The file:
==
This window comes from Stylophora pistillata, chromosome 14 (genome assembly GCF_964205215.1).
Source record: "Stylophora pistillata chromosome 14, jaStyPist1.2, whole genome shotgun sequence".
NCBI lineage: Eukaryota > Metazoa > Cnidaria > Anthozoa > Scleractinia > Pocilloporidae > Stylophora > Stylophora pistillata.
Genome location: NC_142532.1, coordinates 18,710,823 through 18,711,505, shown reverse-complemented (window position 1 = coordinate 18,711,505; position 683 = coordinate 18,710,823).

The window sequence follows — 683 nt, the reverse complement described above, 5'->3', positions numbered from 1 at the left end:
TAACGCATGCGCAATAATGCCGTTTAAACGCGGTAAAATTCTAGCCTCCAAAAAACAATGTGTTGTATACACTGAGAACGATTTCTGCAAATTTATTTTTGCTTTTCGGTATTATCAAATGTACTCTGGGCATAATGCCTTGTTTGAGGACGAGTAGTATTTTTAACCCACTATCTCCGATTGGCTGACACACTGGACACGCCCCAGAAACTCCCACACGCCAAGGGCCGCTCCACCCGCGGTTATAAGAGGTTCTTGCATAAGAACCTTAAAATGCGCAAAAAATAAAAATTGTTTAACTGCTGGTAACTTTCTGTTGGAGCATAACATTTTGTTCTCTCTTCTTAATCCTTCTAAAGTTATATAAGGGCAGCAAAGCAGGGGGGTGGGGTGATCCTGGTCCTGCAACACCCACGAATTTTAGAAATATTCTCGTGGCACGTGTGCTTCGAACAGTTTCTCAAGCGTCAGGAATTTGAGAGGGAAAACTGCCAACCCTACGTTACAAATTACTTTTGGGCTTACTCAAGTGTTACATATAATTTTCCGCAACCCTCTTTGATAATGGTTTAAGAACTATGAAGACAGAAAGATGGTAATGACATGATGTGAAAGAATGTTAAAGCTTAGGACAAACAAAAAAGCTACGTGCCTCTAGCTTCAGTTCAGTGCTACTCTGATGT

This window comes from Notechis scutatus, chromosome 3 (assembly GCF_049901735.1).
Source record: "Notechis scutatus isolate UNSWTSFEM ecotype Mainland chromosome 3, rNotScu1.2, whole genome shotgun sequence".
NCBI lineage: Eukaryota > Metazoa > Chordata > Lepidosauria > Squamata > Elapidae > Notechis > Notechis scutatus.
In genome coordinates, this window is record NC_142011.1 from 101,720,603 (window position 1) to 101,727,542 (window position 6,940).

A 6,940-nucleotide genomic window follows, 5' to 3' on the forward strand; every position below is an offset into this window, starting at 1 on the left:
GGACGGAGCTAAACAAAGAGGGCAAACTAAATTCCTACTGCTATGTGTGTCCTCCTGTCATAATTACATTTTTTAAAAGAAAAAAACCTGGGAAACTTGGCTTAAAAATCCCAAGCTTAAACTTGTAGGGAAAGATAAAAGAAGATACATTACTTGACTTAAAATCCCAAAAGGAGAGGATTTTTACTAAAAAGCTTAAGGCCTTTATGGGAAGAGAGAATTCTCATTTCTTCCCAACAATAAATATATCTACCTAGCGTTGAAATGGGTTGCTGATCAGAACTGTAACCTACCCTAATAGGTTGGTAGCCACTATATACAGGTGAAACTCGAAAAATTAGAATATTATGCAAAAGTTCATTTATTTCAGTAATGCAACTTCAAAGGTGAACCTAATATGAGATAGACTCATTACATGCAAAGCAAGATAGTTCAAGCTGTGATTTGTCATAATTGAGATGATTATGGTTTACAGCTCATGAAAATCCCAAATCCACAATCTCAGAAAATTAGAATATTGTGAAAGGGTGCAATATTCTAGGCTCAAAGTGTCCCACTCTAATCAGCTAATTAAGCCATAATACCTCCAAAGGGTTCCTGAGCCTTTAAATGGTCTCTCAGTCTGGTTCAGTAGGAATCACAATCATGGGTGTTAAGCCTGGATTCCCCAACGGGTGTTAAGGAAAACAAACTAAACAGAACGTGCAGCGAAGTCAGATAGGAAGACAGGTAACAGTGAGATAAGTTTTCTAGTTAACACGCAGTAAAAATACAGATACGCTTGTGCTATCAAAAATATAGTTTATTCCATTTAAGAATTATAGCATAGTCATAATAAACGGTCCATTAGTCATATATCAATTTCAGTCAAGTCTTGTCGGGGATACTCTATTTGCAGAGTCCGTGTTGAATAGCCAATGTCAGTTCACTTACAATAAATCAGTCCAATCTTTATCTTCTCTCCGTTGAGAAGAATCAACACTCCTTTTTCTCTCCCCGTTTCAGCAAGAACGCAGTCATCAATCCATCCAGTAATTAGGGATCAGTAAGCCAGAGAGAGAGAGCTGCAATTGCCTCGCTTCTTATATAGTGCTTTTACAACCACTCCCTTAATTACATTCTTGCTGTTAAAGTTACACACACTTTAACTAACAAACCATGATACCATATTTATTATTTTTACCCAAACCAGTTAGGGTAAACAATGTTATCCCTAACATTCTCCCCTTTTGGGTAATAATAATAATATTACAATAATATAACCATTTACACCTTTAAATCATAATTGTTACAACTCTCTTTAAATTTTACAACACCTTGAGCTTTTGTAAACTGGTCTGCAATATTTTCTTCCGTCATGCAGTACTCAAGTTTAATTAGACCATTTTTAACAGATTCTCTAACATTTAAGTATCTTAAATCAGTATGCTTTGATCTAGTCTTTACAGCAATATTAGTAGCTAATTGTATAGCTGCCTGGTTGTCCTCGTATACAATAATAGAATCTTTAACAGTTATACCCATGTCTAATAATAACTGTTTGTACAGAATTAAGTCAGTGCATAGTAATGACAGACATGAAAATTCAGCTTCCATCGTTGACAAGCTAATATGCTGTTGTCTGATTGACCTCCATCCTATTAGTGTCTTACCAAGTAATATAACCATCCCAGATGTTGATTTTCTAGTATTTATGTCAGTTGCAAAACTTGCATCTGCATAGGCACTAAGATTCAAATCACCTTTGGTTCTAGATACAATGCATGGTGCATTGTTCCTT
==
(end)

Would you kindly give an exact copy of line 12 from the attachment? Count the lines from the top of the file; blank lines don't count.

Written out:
GGACGGAGCTAAACAAAGAGGGCAAACTAAATTCCTACTGCTATGTGTGTCCTCCTGTCATAATTACATTTTTTAAAAGAAAAAAACCTGGGAAACTTGGCTTAAAAATCCCAAGCTTAAACTTGTAGGGAAAGATAAAAGAAGATACATTACTTGACTTAAAATCCCAAAAGGAGAGGATTTTTACTAAAAAGCTTAAGGCCTTTATGGGAAGAGAGAATTCTCATTTCTTCCCAACAATAAATATATCTACCTAGCGTTGAAATGGGTTGCTGATCAGAACTGTAACCTACCCTAATAGGTTGGTAGCCACTATATACAGGTGAAACTCGAAAAATTAGAATATTATGCAAAAGTTCATTTATTTCAGTAATGCAACTTCAAAGGTGAACCTAATATGAGATAGACTCATTACATGCAAAGCAAGATAGTTCAAGCTGTGATTTGTCATAATTGAGATGATTATGGTTTACAGCTCATGAAAATCCCAAATCCACAATCTCAGAAAATTAGAATATTGTGAAAGGGTGCAATATTCTAGGCTCAAAGTGTCCCACTCTAATCAGCTAATTAAGCCATAATACCTCCAAAGGGTTCCTGAGCCTTTAAATGGTCTCTCAGTCTGGTTCAGTAGGAATCACAATCATGGGTGTTAAGCCTGGATTCCCCAACGGGTGTTAAGGAAAACAAACTAAACAGAACGTGCAGCGAAGTCAGATAGGAAGACAGGTAACAGTGAGATAAGTTTTCTAGTTAACACGCAGTAAAAATACAGATACGCTTGTGCTATCAAAAATATAGTTTATTCCATTTAAGAATTATAGCATAGTCATAATAAACGGTCCATTAGTCATATATCAATTTCAGTCAAGTCTTGTCGGGGATACTCTATTTGCAGAGTCCGTGTTGAATAGCCAATGTCAGTTCACTTACAATAAATCAGTCCAATCTTTATCTTCTCTCCGTTGAGAAGAATCAACACTCCTTTTTCTCTCCCCGTTTCAGCAAGAACGCAGTCATCAATCCATCCAGTAATTAGGGATCAGTAAGCCAGAGAGAGAGAGCTGCAATTGCCTCGCTTCTTATATAGTGCTTTTACAACCACTCCCTTAATTACATTCTTGCTGTTAAAGTTACACACACTTTAACTAACAAACCATGATACCATATTTATTATTTTTACCCAAACCAGTTAGGGTAAACAATGTTATCCCTAACATTCTCCCCTTTTGGGTAATAATAATAATATTACAATAATATAACCATTTACACCTTTAAATCATAATTGTTACAACTCTCTTTAAATTTTACAACACCTTGAGCTTTTGTAAACTGGTCTGCAATATTTTCTTCCGTCATGCAGTACTCAAGTTTAATTAGACCATTTTTAACAGATTCTCTAACATTTAAGTATCTTAAATCAGTATGCTTTGATCTAGTCTTTACAGCAATATTAGTAGCTAATTGTATAGCTGCCTGGTTGTCCTCGTATACAATAATAGAATCTTTAACAGTTATACCCATGTCTAATAATAACTGTTTGTACAGAATTAAGTCAGTGCATAGTAATGACAGACATGAAAATTCAGCTTCCATCGTTGACAAGCTAATATGCTGTTGTCTGATTGACCTCCATCCTATTAGTGTCTTACCAAGTAATATAACCATCCCAGATGTTGATTTTCTAGTATTTATGTCAGTTGCAAAACTTGCATCTGCATAGGCACTAAGATTCAAATCACCTTTGGTTCTAGATACAATGCATGGTGCATTGTTCCTT